More than welcome.   You'll get to meet Karel Doorman who signaled "Ik val aan, volg mij" [I am attacking. Follow me]  to the mixed bag of Dutch, US, Brtitish and Aussie ships
as they sailed into oblivion.



How desperately romantic!  I shall be sure to park next to the kleenex.

What is in my Father's notebook?
« Reply #260 on: February 03, 2019, 10:07:05 PM »
How desperately romantic!  I shall be sure to park next to the kleenex.

If you look at his picture, it appears he is holding his snazzy bicorne hat as well.

Royal Netherlands Navy Bicorne Officers Hat

What is in my Father's notebook?
« Reply #261 on: February 03, 2019, 10:52:06 PM »
If you look at his picture, it appears he is holding his snazzy bicorne hat as well.

Royal Netherlands Navy Bicorne Officers Hat


Sure he was wearing that very hat with a cutlass in his teeth as he bore down on the guns of the enemy.

What is in my Father's notebook? Page 49
« Reply #262 on: February 04, 2019, 07:56:22 PM »
Page 49 finishes up common errors with a flourish!

Quote
Finis: Where there is trouble, there is an indicator if you can find it.
There are plenty more besides these and when you have one of your own not listed,  don't hoard it as knowledge of it may prevent some one else from having trouble.

Page 49


What is in my Father's notebook? Page 50
« Reply #263 on: February 07, 2019, 08:32:06 PM »
Page 50 starts a section on Safety Precautions

My favorite is #9 which reminds you not to store TNT next to the detonators for the torpedoes.   ;)

Page 50


What is in my Father's notebook?
« Reply #264 on: February 07, 2019, 09:24:01 PM »
Excellent tip!  ;D

What is in my Father's notebook? Page 47
« Reply #265 on: February 07, 2019, 09:49:12 PM »
Page 47 continues the discussion of common errors

Page 47



Bless me WAN, for I have sinned...

I have used explorer in order to open your attachments.  :'(

How was your father's hearing after the war?  Did they provide much in the way of hearing protection back then (did the sailors actually use it- or figure it was just "new fan dangled safety crap?"

I will add that most of the "common mistakes" appear to be due to somebody being lazy / unobservant.  Based on first hand experience over the last few days dealing with some major problems, I will speculate that very little has changed.  If they had the same torpedoes today, they would find the same problems and people doing the same things / taking the same short cuts.

*I should upload pictures of how they clamped wire insulation under the main 600V feed lugs as exhibit "A".

What is in my Father's notebook? Page 47
« Reply #266 on: February 07, 2019, 10:08:00 PM »
Bless me WAN, for I have sinned...

I have used explorer in order to open your attachments.  :'(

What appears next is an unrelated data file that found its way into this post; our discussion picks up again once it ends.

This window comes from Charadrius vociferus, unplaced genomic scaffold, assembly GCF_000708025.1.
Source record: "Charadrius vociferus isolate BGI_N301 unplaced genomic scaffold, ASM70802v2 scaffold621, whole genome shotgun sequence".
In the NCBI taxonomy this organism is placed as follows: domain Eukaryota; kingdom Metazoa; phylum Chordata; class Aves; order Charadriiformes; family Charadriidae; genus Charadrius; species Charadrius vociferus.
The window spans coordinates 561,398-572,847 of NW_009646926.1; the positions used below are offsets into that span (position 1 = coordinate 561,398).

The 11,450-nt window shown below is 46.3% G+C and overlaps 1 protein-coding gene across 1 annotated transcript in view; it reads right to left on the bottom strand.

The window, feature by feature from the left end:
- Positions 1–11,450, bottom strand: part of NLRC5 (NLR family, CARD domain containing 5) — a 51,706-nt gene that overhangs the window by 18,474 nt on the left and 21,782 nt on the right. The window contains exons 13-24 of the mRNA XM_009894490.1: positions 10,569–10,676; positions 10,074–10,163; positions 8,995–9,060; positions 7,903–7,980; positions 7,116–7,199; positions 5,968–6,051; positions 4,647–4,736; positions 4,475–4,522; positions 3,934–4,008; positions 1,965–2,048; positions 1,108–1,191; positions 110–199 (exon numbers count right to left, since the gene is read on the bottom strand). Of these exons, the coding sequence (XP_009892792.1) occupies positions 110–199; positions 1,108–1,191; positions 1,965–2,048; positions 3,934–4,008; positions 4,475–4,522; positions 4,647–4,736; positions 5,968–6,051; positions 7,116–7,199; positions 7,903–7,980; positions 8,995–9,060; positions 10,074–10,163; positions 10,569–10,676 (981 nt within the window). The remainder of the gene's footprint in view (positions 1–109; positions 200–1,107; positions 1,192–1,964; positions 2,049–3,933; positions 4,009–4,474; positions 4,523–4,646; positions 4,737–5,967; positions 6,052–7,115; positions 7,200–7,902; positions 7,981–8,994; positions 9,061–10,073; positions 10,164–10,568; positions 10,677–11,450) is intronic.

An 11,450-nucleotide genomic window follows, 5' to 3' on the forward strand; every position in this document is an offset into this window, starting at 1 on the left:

How was your father's hearing after the war?  Did they provide much in the way of hearing protection back then (did the sailors actually use it- or figure it was just "new fan dangled safety crap?"

AFAIK US Navy sailors never wore any sort of ear protection at all.  I think it would have been prohibited as you would have to be able to hear orders and such and the
technology of the time  would have blocked everything out.  I believe those that sat topside were supposed to wear Flash Cream to protect from excessive
heat and burns from the guns.



If worn it would look like this:


I've never seen any WWII photos with actual sailors wearing it in action.  I think the closest is a scene in The Caine Mutiny where Queeg is wearing it when he gets those Yellow Stain Blues and hauls ass and runs away. 


Dad took part in 5 different invasions where a great deal of shore bombardment was done.  His hearing was never good and really got bad as he aged.  Mom and Dad moved down from Northern Michigan to NC in the late 90's so I could look after them better.   I'd often go over to their Condo and you could hear the TV blaring outside.   I'd go in and it would be cranked to 11.  Dad would be sitting there with a hearing aide in each ear with dead batteries.   So essentially an ear plug.   :)


What is in my Father's notebook? Page 47
« Reply #267 on: February 07, 2019, 10:16:16 PM »
I will add that most of the "common mistakes" appear to be due to somebody being lazy / unobservant.  Based on first hand experience over the last few days dealing with some major problems, I will speculate that very little has changed.  If they had the same torpedoes today, they would find the same problems and people doing the same things / taking the same short cuts.

*I should upload pictures of how they clamped wire insulation under the main 600V feed lugs as exhibit "A".

Ha!  That would be a fun picture.  People do bizarre shit at times.  Back when I was in Server Development, I was sent to a critical situation at a prominent financial institution hat was moaning that our stuff was not working properly with their fibre channel storage setup.  Got onsite and found that they were taking the fiber optic cables and using them to tie together big bunches of CatV  along their run from the Server to the Switches.  Crazy!

BTW - Modern US Navy Destroyers still have torpedo tubes:



Sadly, the US Navy killed the Torpedoman's Mate rating a number of years ago.   They were munged into Gunner's Mate on surface ships and Machinist's Mate on Submarines.  :(

What is in my Father's notebook? Page 50
« Reply #268 on: February 07, 2019, 11:17:55 PM »
Page 50 starts a section on Safety Precautions

My favorite is #9 which reminds you not to store TNT next to the detonators for the torpedoes.   ;)

Page 50



I'm delighted to learn that "sluing" is, indeed, an acceptable gerund form of "to slew" before some word sharper made me bet heavily against it!

What is in my Father's notebook? Page 50
« Reply #269 on: February 07, 2019, 11:48:06 PM »
I'm delighted to learn that "sluing" is, indeed, an acceptable gerund form of "to slew" before some word sharper made me bet heavily against it!

I seriously was going to skip these handouts.   I'm glad that you guys talked me out of it...................

Who knows what we'll find ahead.